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Thread: Rolling Mill

  1. #31
    Toolmaker51's Avatar
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    Quote Originally Posted by Jon View Post
    Thanks for posting about this machine tipping. There is a trend in forums (and of course more broadly in life) to under-report the occurrence of catastrophic events, despite the fact that the knowledge gleaned from failures is often more valuable than that gained from successes. This behavior falls under an umbrella of various related cognitive biases: positive outcome bias, file drawer effect, publication bias, reporting bias.
    There might be two variety of failure. One is certainly un-preparedness. All the other descriptions I can think of still boil down to that same lack of resource.
    Jon's link to biases are items for me to pursue. Marv points out homilies, for want of a better term, others use to salve or decelerate failures, like political spin.
    Well, awareness cures many situations. Flight deck of an aircraft carrier is a prime example; adage was 'keep your head on swivel'.
    Sincerely,
    Toolmaker51
    ...we'll learn more by wandering than searching...

  2. #32
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    Quote Originally Posted by mklotz View Post
    Right on, Jon. Ever since childhood I've thought badly of such bromides as...

    Think positive (stupid sentiment and bad English)
    Look on the bright side
    Everything will work out
    Don't dwell on your mistakes
    Trust in (insert deity of choice)

    because it seemed that, the more I analyzed and corrected my mistakes, the better things went.

    At least the British wartime injunction "Keep calm and carry on" didn't contain any assurances that "carrying on" would work.

    I think all of us here have a responsibility to not only report our own screw-ups, but also to point out dangerous setups and practices when others reveal them. Any annoyance the latter may cause is far outweighed by the satisfaction of perhaps saving someone from harm.
    Or remark, Oh well better luck next time.
    Never try to tell me it can't be done
    When I have to paint I use http://kbs.justoldtrucks.com/

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    Expanding on what Jon, Marv and TM51 said
    During an interview for one of the very fare wage slave jobs I ever applied for between the time I had apprenticed at the Blacksmith shop and my decision to join the Army. The interviewer had already reviewed my application and had even phoned the blacksmith shop long distance.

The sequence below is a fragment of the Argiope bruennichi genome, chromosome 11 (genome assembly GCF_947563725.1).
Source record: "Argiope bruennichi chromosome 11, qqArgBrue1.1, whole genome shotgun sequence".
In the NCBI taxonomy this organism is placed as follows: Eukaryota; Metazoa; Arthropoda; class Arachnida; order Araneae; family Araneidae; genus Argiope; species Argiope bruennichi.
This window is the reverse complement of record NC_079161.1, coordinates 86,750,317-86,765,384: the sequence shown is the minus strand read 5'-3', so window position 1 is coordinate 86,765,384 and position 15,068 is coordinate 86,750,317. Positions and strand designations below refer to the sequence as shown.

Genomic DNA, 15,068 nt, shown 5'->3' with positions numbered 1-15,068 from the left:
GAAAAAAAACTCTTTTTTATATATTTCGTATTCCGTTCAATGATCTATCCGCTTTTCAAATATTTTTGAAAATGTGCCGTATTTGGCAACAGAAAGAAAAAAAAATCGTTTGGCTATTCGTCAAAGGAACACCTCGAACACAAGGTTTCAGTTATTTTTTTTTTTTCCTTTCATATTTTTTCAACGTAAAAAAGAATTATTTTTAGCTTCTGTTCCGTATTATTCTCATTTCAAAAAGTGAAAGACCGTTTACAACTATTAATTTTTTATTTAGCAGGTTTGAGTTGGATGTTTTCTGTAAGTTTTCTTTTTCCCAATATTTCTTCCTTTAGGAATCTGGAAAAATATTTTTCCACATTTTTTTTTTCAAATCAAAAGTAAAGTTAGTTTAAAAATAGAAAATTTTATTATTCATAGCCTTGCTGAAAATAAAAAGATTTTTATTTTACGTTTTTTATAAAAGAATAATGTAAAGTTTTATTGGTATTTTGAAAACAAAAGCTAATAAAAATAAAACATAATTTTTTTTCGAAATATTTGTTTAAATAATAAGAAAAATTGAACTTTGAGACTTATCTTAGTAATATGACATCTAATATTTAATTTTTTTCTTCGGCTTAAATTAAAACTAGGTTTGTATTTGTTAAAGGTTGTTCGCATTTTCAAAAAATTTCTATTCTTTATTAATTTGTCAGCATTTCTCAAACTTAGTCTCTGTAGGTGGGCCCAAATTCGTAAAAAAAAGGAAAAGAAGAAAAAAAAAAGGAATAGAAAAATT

He told me well your previous employer has nothing but the highest praise for your performance for the years you worked there, however what I want you to tell me is if you ever did something that turned out to be a bad decision and elaborate on what you think you would do differently the next time faced with a similar situation.
    we talked for a couple of hours about personal experiences that didn't exactly turn out as planed and some other things that neither of us would ever do again no matter what.
    Long story shortened I got the job at over twice their normal starting salary while my brother-law 10 years my senior was started out at below their start rate and placed on a 60 day trial employment. He lasted all of 2 weeks while I got 2 raises and an appreciation bonus when I left for the Army later that year.
    Never try to tell me it can't be done
    When I have to paint I use http://kbs.justoldtrucks.com/

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  5. #34
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    Boy that was too close for comfort. Am wondering, on the picture of the mill taking its nap, there is a red board on the floor in front of the wheels on the lift. Was the mill setting on that board when it was upright? Makes me think that maybe the mill rolled backwards and the rear wheels dropped over the edge of the board and over she went. On the earlier picture of the lifting apparatus, it looks like the rear wheel is a caster wheel. If it was pivoted toward the front of the machine, the point of rear support would be very close to the C of G. So, caution is indicated on building these things. I have been working on elevating some of my machine tools and am going back to the design board with some of my ideas with an eye on stability. Thanks for sharing. Very glad you were not hurt. Never argue with trucks, trains, gravity or mass. You will lose every time.

    Very Best Regards Jim_Z
    Last edited by Jim_Z; 06-13-2017 at 08:08 PM.

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    Hi Jim, the red mat is a foam pad I was kneeling on, it was not under the mill.

    Your observation is 100% correct.

    IF I had been working on the side of the mill and not working from the front I would have seen (possible) the position of the wheel which is a swiveling castor.

    Or if I had another person there just for a second set of eyes this might have been avoided.

    30 years ago I did a lot of heavy rigging and lifting, I have set 60" cast iron gate valves and 12' sluice gates and set the pumps and motors/engines but that was 30 years ago and I have not been around heavy things since.

    I have said that the 12" channel should have been longer, I might add a 6" piece of angle iron to lengthen the channel and so that the castor could do a 360° revolution.

    The 12" channel is "safe" if I just lift 1/4", with that I have full movement of the mill.

    Here is another picture of my bench, luckily the bench took the full force of the fall and saved the mill, no serious damage was done to the mill besides the
    broken motor cover and that piece is cast iron so possible I can braze or silver solder it back together.